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March 15, 2010

Photoshop Tutorial (with Video!): How to Get Rid of Dust Spots in Your Aviation Photos

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Many aviation photographers must contend with dust spots when editing their photos. Dust spots occur when foreign matter gets inside your camera and onto the sensor when changing lenses on your Digital SLR. They can become very visible and unsightly, especially when taking photos of aircraft against a solid blue or gray sky.

Aside from obvious dust spots, there may be many more that you do not see at first glance. However, they may easily be noticed by other people with different screen resolutions, settings or even when looking at the image while scrolling. Even worse, if you plan on submitting your shots to certain photo database sites, the trained screeners will most likely pick up on what you missed.

Dust spots are best removed when done physically by having a professional do it, or by trying to dislodge them by using a blower of some sort. Blowers are still not very reliable, as some will always be left behind. So when you’ve got 20 specks covering your screen it can easily demotivate us from sitting down to edit a large batch of photos. For those without a blower, cleaning skills or access to a professional, you will have to resort to removing them during post-processing in Photoshop.

I wanted to share with you all the workflow that I use to get rid of the spots. After a brief lesson on basic features such as Equalize, Layers and the Clone Stamp, I show you how you can remove them in 30 seconds once you get the procedure down.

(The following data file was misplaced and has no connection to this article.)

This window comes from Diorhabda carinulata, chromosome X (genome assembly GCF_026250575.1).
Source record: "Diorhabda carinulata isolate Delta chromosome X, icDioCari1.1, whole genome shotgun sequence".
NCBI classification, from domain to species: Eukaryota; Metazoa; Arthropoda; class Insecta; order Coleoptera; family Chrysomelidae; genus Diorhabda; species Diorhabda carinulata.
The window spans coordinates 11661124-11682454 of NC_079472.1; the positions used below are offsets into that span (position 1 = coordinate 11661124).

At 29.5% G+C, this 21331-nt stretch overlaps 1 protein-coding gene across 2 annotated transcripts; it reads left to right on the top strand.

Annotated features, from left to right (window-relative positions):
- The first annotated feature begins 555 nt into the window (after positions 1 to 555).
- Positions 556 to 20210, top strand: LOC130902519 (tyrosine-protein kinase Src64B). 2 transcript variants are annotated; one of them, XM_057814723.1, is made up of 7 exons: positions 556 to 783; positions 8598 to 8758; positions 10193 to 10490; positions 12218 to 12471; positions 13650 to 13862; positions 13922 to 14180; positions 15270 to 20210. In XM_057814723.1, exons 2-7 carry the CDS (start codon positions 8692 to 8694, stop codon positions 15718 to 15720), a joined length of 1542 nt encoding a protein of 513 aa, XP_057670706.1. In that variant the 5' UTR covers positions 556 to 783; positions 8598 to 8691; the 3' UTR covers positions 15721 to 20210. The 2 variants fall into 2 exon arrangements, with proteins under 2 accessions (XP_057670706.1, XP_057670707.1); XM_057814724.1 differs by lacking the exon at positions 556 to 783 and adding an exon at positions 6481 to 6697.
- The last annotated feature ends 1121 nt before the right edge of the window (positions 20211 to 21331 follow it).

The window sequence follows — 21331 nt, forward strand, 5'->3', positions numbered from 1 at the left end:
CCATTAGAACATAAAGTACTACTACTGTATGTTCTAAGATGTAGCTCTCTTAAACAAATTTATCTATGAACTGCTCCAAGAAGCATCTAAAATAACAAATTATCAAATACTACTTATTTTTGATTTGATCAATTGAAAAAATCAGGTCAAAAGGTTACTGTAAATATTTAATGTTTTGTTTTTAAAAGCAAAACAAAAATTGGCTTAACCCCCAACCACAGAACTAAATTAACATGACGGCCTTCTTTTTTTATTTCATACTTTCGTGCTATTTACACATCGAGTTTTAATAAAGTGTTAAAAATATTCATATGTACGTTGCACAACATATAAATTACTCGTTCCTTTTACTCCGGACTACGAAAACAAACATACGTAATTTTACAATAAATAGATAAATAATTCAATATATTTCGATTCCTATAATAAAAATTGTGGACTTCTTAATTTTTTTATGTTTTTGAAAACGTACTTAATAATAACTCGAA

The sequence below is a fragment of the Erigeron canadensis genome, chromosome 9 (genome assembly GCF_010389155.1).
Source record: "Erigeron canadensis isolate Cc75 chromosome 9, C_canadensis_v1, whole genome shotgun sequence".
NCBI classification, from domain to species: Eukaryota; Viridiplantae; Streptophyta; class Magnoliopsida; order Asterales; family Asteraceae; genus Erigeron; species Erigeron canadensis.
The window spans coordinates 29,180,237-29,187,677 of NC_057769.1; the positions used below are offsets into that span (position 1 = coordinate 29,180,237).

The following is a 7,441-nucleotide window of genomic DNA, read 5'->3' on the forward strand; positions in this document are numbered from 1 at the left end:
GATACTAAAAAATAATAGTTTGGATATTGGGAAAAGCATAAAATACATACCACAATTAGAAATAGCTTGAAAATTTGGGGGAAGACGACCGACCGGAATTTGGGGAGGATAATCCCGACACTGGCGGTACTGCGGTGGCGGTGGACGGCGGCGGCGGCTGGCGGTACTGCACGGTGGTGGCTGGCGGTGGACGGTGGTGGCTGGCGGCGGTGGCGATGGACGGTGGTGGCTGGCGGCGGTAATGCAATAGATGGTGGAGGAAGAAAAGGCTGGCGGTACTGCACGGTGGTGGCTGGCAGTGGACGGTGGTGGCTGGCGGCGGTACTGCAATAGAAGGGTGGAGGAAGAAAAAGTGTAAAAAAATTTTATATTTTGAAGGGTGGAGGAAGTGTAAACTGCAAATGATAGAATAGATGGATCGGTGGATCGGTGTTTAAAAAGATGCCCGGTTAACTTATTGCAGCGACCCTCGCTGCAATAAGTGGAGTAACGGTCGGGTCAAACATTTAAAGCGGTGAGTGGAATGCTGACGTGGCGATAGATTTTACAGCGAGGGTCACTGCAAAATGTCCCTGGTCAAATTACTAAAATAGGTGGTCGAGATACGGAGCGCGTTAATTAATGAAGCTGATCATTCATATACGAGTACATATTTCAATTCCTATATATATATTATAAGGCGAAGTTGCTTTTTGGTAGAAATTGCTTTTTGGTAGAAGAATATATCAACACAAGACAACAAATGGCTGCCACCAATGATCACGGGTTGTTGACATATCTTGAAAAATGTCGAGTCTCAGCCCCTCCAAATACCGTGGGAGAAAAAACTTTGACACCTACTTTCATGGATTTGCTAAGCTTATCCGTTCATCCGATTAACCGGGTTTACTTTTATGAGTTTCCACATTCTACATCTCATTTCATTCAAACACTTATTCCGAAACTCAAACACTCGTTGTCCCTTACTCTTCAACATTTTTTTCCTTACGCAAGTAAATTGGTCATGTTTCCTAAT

The Equalize function is one that many people use, but when you have more than a few spots, it is annoying to Equalize, find a spot, remove it and then repeat that over and over a dozen or so times until they are all gone. Instead, this procedure lets you do remove them all with one Equalize pass.

If you have questions on this procedure, or would like to make suggestions on future tutorials, post comments below or please email me at phil [ at ] nycaviation.com.

The end result. (Photo by Phil Derner, Jr.)


  • http://sashagitin.com Food Photographer

    also dust is mostly visible when using aperture higher then f11. to shoot airplanes f5.6 should be plenty. Also a trick i learned to avoid 90% of dust getting on censor in the first place you should keep your camera at 90 degrees angle (not facing up). dust gets in during lens change , and falls mostly down, according to the rules of gravity.

    I have a question: recently i was shooting a job for a terminal restaurant at Newark airport and to spice thing up i decided to add footage of airplanes taking off. My location for shooting was at ikea parking lot. To keep the long story short an Elizabeth Cop pulled up and told me to take my gear down, checked my ID and told me that I am not allowed to shoot airplanes taking off as it it is a after 911 security measure. So the question is: What are the laws nowadays on photographing airplanes in nyc area? thanks

  • http://sashagitin.com Food Photographer

    also dust is mostly visible when using aperture higher then f11. to shoot airplanes f5.6 should be plenty. Also a trick i learned to avoid 90% of dust getting on censor in the first place you should keep your camera at 90 degrees angle (not facing up). dust gets in during lens change , and falls mostly down, according to the rules of gravity.

    I have a question: recently i was shooting a job for a terminal restaurant at Newark airport and to spice thing up i decided to add footage of airplanes taking off. My location for shooting was at ikea parking lot. To keep the long story short an Elizabeth Cop pulled up and told me to take my gear down, checked my ID and told me that I am not allowed to shoot airplanes taking off as it it is a after 911 security measure. So the question is: What are the laws nowadays on photographing airplanes in nyc area? thanks